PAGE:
Canadian Woodworking


Author: Paul Ross
Published: February March 2007

This turned mallet uses purple heart for the handle and osage orange for the head.


  • Akfix

Traditionally, carver’s mallets were turned using lignum vitae, which is one of the hardest and heaviest of all woods. Lignum vitae is also used for bearings and bushings, often in an underwater application, because of its durability and natural lubricants. The source of lingnum vitae is the West Indies,

Central America and northern South America. Its name is Latin for “long life”, from which comes one of its common names, Tree of Life.

However, when designing this particular carver’s mallet, I decided to incorporate some other woods. I chose  purple heart for the handle and osage orange for the head. Both of these woods are very hard and, when used together, they create a wonderful contrast. Hence, in spite of this particular mallet’s simple style, it carries a touch of excitement with its colour.


Drill hole for handle

Jam plug

Taper piece

Parting ends

Size tenon

Turn transition from head to handle

Turn bead at end of handle

Finish head 

Finish handle

Begin with the Head

Mount a 3″ x 3″ x 5″ square piece of osage orange between centers. Use a 1¼” roughing out gouge, and remove the corners in a few back and forth passes. Do this with the flute of the gouge in an upward position, and the handle square to the wood. First feel the wood with the bevel, and then lift the gouge just until the tool starts to cut. Be careful because if you lift too much, you will scrape the wood instead of cutting it. So, to achieve a cutting action, it is very important to RUB the bevel. Once most of the corners, or resistance, have been removed, then turn the gouge on its side to produce a finer cut. Either side of the gouge can be used – remember that there are two sides to a gouge – so use them both!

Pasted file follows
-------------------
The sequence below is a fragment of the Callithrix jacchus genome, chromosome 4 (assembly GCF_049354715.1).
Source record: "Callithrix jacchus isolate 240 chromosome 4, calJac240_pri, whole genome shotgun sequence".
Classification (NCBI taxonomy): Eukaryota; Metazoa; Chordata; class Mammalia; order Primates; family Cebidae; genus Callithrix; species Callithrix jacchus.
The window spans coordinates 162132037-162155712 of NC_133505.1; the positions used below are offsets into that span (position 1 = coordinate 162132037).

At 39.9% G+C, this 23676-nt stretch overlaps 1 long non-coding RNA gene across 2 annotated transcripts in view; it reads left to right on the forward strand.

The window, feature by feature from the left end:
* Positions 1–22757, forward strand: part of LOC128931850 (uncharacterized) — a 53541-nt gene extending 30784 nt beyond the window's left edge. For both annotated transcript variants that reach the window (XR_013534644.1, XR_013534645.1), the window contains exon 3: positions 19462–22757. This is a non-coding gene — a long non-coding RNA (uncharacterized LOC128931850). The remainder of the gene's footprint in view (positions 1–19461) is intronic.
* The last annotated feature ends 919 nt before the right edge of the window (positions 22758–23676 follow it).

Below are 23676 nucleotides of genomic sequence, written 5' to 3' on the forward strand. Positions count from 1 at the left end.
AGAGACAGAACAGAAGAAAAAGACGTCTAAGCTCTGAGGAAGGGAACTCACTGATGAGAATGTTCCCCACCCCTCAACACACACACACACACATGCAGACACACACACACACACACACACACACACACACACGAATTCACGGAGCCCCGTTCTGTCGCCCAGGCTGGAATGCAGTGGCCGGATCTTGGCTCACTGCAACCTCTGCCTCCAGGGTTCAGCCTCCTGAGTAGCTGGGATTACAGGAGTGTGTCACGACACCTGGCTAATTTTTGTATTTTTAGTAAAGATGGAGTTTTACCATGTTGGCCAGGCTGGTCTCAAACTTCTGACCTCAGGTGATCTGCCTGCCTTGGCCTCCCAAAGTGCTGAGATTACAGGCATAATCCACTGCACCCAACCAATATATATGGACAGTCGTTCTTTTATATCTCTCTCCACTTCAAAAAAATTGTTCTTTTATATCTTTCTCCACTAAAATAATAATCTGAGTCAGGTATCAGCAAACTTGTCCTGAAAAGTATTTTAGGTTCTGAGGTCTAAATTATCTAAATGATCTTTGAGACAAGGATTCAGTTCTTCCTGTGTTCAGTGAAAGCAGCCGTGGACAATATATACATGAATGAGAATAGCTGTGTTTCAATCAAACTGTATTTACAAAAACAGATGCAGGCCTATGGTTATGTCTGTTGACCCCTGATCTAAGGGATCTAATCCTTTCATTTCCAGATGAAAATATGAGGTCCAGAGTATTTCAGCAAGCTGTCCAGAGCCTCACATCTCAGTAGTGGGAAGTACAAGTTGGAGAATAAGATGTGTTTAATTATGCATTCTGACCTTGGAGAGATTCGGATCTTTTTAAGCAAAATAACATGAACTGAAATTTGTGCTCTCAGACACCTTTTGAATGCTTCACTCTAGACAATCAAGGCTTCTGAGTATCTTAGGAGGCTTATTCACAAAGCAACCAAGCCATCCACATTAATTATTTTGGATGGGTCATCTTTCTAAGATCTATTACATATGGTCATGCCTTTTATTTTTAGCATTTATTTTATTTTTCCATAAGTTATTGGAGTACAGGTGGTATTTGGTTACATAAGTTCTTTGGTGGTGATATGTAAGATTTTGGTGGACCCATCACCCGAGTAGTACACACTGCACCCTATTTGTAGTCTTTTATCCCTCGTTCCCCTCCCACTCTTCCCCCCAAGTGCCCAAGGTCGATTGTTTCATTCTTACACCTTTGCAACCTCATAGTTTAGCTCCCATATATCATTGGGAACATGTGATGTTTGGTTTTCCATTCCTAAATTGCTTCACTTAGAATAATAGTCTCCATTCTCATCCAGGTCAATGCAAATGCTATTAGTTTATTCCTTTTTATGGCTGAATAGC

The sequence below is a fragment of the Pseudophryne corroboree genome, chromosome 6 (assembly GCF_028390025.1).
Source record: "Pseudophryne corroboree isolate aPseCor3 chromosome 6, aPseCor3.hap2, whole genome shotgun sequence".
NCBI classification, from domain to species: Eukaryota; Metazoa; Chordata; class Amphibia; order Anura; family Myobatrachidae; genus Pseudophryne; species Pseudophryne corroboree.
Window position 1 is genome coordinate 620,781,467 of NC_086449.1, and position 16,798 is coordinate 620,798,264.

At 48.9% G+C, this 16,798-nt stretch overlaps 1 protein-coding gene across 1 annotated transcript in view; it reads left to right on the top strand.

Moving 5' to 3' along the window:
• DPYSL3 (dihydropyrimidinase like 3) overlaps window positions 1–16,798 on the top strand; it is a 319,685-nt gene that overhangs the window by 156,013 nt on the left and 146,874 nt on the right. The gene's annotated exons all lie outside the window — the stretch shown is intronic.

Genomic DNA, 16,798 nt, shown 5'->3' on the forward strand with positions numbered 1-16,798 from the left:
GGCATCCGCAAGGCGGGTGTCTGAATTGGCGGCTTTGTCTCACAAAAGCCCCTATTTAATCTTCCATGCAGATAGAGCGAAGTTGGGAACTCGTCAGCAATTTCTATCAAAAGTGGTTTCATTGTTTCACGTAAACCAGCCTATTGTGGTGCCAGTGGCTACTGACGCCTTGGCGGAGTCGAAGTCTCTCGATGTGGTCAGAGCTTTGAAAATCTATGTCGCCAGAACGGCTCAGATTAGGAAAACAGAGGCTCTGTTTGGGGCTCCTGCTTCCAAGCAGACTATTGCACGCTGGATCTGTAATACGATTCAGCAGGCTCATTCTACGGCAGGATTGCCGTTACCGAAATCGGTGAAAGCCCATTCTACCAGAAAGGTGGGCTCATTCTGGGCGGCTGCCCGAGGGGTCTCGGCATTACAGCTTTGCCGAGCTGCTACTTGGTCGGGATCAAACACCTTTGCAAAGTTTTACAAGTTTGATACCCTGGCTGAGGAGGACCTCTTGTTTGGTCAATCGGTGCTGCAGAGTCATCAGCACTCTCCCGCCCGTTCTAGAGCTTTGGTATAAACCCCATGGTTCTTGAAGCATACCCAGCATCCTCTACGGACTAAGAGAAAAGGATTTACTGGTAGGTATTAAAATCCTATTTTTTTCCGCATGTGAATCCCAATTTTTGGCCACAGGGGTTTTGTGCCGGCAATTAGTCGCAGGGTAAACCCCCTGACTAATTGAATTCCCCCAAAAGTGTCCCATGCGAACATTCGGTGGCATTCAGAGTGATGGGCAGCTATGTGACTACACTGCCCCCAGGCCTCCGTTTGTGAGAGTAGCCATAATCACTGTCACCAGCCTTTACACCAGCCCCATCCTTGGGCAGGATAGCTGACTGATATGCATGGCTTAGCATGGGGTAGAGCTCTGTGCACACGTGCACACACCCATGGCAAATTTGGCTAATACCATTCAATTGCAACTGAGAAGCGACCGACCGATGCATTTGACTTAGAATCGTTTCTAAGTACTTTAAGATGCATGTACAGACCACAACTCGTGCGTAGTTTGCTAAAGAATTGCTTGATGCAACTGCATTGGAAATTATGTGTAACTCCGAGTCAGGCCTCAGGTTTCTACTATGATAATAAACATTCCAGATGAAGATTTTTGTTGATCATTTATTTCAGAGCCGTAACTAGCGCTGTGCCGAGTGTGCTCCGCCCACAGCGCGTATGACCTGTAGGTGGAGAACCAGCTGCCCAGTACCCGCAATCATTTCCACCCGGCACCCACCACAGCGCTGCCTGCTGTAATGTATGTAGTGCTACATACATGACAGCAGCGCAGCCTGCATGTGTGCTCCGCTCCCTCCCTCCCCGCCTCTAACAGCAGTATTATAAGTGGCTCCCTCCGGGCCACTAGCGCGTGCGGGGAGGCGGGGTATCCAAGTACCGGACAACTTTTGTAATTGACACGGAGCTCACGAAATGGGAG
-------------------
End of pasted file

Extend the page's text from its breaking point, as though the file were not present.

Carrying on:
Cut the Tenon

Now that the head has been brought to round, cut a tenon so that it can be held in a chuck. This facilitates drilling the hole that the handle will fit into. Cut the tenon with a ⅜” parting tool, using a set of calipers to size the tenon.

Drill a Hole for the Handle

Use a ¾” saw tooth bit, held in a Jacobs chuck in the tailstock, to drill the hole for the handle. Hold the body of wood in a stronghold chuck. Remember to only drill two thirds of the way through, as you do not want to hit the chuck with the drill bit. Make a jam plug, then reverse the head onto the plug, and drill the other third of the hole. Don’t force the head onto the jam plug – it just needs to be a little snug but not so tight as to split the wood. Remember also that the tailstock will be in place to hold the wood.

Turn the Head

With the head in place take a light cut, tapering it down slightly. Then part the ends. The parting tool is really only good at removing wood, not at making a superb cut. The skew, on the other hand, is not really that keen on removing a lot of wood at a time, but superior at making fine finishing cuts where no sanding is required.

Turn the Handle

• Put the head of the mallet aside now, and concentrate on the handle. For this I used a piece of 1″ x 1″ x 10″ purple heart. Mount it between centers, and turn to a cylinder. To fit the handle to the head turn it exactly ¾” diameter at the far end of the spindle, occasionally checking until the fit is perfect. Then 5″ along the piece make another part at a ¾” diameter. Remove the bulk in the middle of these two parts, and then plane with a skew to make an exact fit. Next, glue the handle into the head and allow it to dry.

• Cut the transition from the head to the handle with a ½” spindle gouge, ensuring that the gouge travels downhill always. Next, shape the handle so that it pleases your eye. Finally, turn a bead at the end. At this point I sanded and finished using Mylands friction polish.

Turn the Ends

Lastly, turn and finish the ends. To accomplish this, hold either end with the Stronghold chuck, using a set of rubber bungs off the jumbo jaws. At this point it is important that you do not take a very heavy cut, noting that about 98% of this cut is done with the tailstock in place. Cut both ends, then sand and finish.

And there you have your mallet. It is a simple, yet practical turning with a very pleasing look.

This mallet is just one of the many tools that we will be making in the coming months. The mallet, along with the hand plane (also featured in this issue) are wonderful additions to any shop.

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